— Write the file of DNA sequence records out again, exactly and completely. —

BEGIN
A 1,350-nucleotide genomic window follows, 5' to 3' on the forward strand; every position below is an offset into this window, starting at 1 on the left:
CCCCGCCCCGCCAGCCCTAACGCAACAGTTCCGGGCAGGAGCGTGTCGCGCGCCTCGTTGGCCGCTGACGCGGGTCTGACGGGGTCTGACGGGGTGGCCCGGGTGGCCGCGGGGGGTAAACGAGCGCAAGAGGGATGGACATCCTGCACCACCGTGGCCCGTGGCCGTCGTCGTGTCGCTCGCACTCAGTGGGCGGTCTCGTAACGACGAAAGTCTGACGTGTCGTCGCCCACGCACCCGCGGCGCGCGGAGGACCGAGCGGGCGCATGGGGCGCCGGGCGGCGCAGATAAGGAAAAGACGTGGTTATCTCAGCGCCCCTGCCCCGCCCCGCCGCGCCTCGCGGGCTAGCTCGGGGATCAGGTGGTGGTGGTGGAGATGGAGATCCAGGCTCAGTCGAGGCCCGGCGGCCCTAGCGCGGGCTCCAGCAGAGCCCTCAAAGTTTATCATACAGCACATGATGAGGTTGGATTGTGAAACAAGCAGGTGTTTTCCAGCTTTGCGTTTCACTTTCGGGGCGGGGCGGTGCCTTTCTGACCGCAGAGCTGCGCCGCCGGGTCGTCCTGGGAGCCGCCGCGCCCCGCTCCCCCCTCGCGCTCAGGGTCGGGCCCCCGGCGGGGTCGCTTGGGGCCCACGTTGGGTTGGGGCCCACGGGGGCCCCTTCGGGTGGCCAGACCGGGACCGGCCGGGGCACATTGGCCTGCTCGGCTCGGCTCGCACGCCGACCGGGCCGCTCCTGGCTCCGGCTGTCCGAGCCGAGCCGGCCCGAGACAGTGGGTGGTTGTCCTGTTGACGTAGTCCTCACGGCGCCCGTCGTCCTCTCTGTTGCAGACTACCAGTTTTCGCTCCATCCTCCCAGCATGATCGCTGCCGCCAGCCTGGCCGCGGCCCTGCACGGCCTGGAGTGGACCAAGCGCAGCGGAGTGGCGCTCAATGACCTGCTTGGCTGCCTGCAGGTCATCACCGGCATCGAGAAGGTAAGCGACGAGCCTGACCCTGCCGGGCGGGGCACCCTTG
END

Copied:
A 1,350-nucleotide genomic window follows, 5' to 3' on the forward strand; every position below is an offset into this window, starting at 1 on the left:
CCCCGCCCCGCCAGCCCTAACGCAACAGTTCCGGGCAGGAGCGTGTCGCGCGCCTCGTTGGCCGCTGACGCGGGTCTGACGGGGTCTGACGGGGTGGCCCGGGTGGCCGCGGGGGGTAAACGAGCGCAAGAGGGATGGACATCCTGCACCACCGTGGCCCGTGGCCGTCGTCGTGTCGCTCGCACTCAGTGGGCGGTCTCGTAACGACGAAAGTCTGACGTGTCGTCGCCCACGCACCCGCGGCGCGCGGAGGACCGAGCGGGCGCATGGGGCGCCGGGCGGCGCAGATAAGGAAAAGACGTGGTTATCTCAGCGCCCCTGCCCCGCCCCGCCGCGCCTCGCGGGCTAGCTCGGGGATCAGGTGGTGGTGGTGGAGATGGAGATCCAGGCTCAGTCGAGGCCCGGCGGCCCTAGCGCGGGCTCCAGCAGAGCCCTCAAAGTTTATCATACAGCACATGATGAGGTTGGATTGTGAAACAAGCAGGTGTTTTCCAGCTTTGCGTTTCACTTTCGGGGCGGGGCGGTGCCTTTCTGACCGCAGAGCTGCGCCGCCGGGTCGTCCTGGGAGCCGCCGCGCCCCGCTCCCCCCTCGCGCTCAGGGTCGGGCCCCCGGCGGGGTCGCTTGGGGCCCACGTTGGGTTGGGGCCCACGGGGGCCCCTTCGGGTGGCCAGACCGGGACCGGCCGGGGCACATTGGCCTGCTCGGCTCGGCTCGCACGCCGACCGGGCCGCTCCTGGCTCCGGCTGTCCGAGCCGAGCCGGCCCGAGACAGTGGGTGGTTGTCCTGTTGACGTAGTCCTCACGGCGCCCGTCGTCCTCTCTGTTGCAGACTACCAGTTTTCGCTCCATCCTCCCAGCATGATCGCTGCCGCCAGCCTGGCCGCGGCCCTGCACGGCCTGGAGTGGACCAAGCGCAGCGGAGTGGCGCTCAATGACCTGCTTGGCTGCCTGCAGGTCATCACCGGCATCGAGAAGGTAAGCGACGAGCCTGACCCTGCCGGGCGGGGCACCCTTG